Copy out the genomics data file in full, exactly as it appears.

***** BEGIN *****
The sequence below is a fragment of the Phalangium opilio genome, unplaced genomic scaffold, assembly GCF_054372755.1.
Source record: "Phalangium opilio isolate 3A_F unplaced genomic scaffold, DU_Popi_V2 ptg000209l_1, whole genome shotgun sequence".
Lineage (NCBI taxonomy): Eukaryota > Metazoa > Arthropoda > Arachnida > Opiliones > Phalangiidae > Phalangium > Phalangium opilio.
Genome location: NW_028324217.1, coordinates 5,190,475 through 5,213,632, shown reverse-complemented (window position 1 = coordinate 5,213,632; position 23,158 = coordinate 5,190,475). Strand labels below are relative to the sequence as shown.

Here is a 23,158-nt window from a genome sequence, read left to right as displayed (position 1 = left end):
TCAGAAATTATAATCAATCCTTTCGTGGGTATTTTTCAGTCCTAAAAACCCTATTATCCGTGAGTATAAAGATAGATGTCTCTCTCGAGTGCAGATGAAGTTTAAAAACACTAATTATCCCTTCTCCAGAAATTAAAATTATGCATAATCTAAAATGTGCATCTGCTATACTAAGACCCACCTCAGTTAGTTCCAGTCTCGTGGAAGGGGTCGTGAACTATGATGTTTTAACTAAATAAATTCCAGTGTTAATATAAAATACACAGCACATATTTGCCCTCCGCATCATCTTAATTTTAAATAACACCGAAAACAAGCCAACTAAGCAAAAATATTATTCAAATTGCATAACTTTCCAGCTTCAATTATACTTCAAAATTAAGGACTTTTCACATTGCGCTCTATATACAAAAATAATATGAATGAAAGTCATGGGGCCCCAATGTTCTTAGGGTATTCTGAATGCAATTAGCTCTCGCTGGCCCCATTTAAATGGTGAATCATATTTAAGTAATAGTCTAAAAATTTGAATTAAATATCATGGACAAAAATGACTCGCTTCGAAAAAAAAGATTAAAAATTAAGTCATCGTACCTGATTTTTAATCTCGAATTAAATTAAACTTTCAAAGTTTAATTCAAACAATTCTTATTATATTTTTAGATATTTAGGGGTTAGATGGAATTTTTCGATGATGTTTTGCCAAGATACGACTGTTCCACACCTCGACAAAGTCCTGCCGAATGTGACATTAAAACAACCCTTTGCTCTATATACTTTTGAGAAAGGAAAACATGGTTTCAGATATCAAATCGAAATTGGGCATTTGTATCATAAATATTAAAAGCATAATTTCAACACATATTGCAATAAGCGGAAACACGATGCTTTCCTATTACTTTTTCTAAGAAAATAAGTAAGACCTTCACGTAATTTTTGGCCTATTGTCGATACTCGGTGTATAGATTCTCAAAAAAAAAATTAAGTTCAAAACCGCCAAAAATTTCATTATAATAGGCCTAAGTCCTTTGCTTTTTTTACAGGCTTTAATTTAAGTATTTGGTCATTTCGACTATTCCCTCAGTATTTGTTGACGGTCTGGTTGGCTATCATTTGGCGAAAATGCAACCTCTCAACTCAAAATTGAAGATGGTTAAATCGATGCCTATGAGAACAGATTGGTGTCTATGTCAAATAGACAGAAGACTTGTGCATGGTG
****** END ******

The sequence below is a fragment of the Phalangium opilio genome, unplaced genomic scaffold, assembly GCF_054372755.1.
Source record: "Phalangium opilio isolate 3A_F unplaced genomic scaffold, DU_Popi_V2 ptg000209l_1, whole genome shotgun sequence".
Lineage (NCBI taxonomy): Eukaryota > Metazoa > Arthropoda > Arachnida > Opiliones > Phalangiidae > Phalangium > Phalangium opilio.
Genome location: NW_028324217.1, coordinates 5,190,475 through 5,213,632, shown reverse-complemented (window position 1 = coordinate 5,213,632; position 23,158 = coordinate 5,190,475). Strand labels below are relative to the sequence as shown.

Here is a 23,158-nt window from a genome sequence, read left to right as displayed (position 1 = left end):
TCAGAAATTATAATCAATCCTTTCGTGGGTATTTTTCAGTCCTAAAAACCCTATTATCCGTGAGTATAAAGATAGATGTCTCTCTCGAGTGCAGATGAAGTTTAAAAACACTAATTATCCCTTCTCCAGAAATTAAAATTATGCATAATCTAAAATGTGCATCTGCTATACTAAGACCCACCTCAGTTAGTTCCAGTCTCGTGGAAGGGGTCGTGAACTATGATGTTTTAACTAAATAAATTCCAGTGTTAATATAAAATACACAGCACATATTTGCCCTCCGCATCATCTTAATTTTAAATAACACCGAAAACAAGCCAACTAAGCAAAAATATTATTCAAATTGCATAACTTTCCAGCTTCAATTATACTTCAAAATTAAGGACTTTTCACATTGCGCTCTATATACAAAAATAATATGAATGAAAGTCATGGGGCCCCAATGTTCTTAGGGTATTCTGAATGCAATTAGCTCTCGCTGGCCCCATTTAAATGGTGAATCATATTTAAGTAATAGTCTAAAAATTTGAATTAAATATCATGGACAAAAATGACTCGCTTCGAAAAAAAAGATTAAAAATTAAGTCATCGTACCTGATTTTTAATCTCGAATTAAATTAAACTTTCAAAGTTTAATTCAAACAATTCTTATTATATTTTTAGATATTTAGGGGTTAGATGGAATTTTTCGATGATGTTTTGCCAAGATACGACTGTTCCACACCTCGACAAAGTCCTGCCGAATGTGACATTAAAACAACCCTTTGCTCTATATACTTTTGAGAAAGGAAAACATGGTTTCAGATATCAAATCGAAATTGGGCATTTGTATCATAAATATTAAAAGCATAATTTCAACACATATTGCAATAAGCGGAAACACGATGCTTTCCTATTACTTTTTCTAAGAAAATAAGTAAGACCTTCACGTAATTTTTGGCCTATTGTCGATACTCGGTGTATAGATTCTCAAAAAAAAAATTAAGTTCAAAACCGCCAAAAATTTCATTATAATAGGCCTAAGTCCTTTGCTTTTTTTACAGGCTTTAATTTAAGTATTTGGTCATTTCGACTATTCCCTCAGTATTTGTTGACGGTCTGGTTGGCTATCATTTGGCGAAAATGCAACCTCTCAACTCAAAATTGAAGATGGTTAAATCGATGCCTATGAGAACAGATTGGTGTCTATGTCAAATAGACAGAAGACTTGTGCATGGTG